Veteran War Survivor Sagittarius
By James Donahue
Even though it was never designed as a warship, the men who served the U.S. Navy’s converted
Liberty Ship Sagittarius during World War II’s Pacific Theater came home with two battle stars and memories of the horrors
of war on the high seas.
When launched as a liberty ship at Baltimore in 1943, this vessel was given the name J. Fred Essary.
But it was then selected by the Navy to be converted to a net cargo ship and commissioned as Sagittarius (AKN-2) in March,
1944. Her job throughout the war was that of laying down nets designed to deter submarines in key battle areas.
One would think that a ship doing this kind of work would manage to escape the ravages of war, but
it was not the case for the Sagittarius. She worked in some of the most dangerous areas of the Pacific Theater, including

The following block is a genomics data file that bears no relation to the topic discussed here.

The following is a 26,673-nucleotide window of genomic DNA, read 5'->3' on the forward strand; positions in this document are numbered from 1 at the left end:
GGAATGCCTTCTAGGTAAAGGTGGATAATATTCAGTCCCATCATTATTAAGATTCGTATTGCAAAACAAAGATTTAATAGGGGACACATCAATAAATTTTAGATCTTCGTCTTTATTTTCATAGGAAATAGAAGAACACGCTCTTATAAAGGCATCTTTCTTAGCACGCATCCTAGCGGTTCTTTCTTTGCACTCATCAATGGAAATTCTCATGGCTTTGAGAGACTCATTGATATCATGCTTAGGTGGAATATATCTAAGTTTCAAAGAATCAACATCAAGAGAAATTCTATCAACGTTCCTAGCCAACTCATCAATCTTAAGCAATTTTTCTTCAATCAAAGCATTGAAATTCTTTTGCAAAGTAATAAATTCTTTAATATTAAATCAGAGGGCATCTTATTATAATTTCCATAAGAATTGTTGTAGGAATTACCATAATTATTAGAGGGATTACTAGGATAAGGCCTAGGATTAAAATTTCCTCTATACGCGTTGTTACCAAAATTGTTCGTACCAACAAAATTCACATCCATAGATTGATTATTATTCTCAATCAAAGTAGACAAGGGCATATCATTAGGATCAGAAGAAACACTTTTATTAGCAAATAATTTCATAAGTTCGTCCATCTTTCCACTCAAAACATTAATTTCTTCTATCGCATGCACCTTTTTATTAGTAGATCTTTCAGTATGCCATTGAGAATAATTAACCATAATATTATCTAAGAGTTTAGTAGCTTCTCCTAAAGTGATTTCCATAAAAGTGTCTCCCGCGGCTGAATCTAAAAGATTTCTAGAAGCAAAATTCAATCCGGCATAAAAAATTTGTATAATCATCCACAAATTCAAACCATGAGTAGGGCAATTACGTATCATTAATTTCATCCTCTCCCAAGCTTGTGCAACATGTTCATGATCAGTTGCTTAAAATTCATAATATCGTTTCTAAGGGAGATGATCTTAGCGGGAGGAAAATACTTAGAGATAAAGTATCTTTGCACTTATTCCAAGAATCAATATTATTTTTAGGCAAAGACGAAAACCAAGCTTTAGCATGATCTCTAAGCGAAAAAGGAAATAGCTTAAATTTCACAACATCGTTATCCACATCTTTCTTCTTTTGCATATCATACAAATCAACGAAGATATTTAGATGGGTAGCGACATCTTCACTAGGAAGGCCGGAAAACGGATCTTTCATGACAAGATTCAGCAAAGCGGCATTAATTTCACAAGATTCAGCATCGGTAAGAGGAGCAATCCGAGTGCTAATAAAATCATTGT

Saipan, Tinian, Ulithi and Okinawa. She was subjected to kamikaze attacks, and the crew successfully used her guns to bring
down at least three of these suicide aircraft before they did any damage.
At one point in the war, while anchored at Hagushi, Sagittarius survived almost daily air raids from
Japanese forces. This ship also successfully exploded a Japanese mine sighted drifting off Saipan.
When the war ended in 1945, Sagittarius remained in the area, reclaiming nets before returning to
Pearl Harbor and then San Francisco. The ship was decommissioned at Norfolk, Virginia, in January, 1946, and returned to the
Maritime Commission. The ship was scrapped in 1972.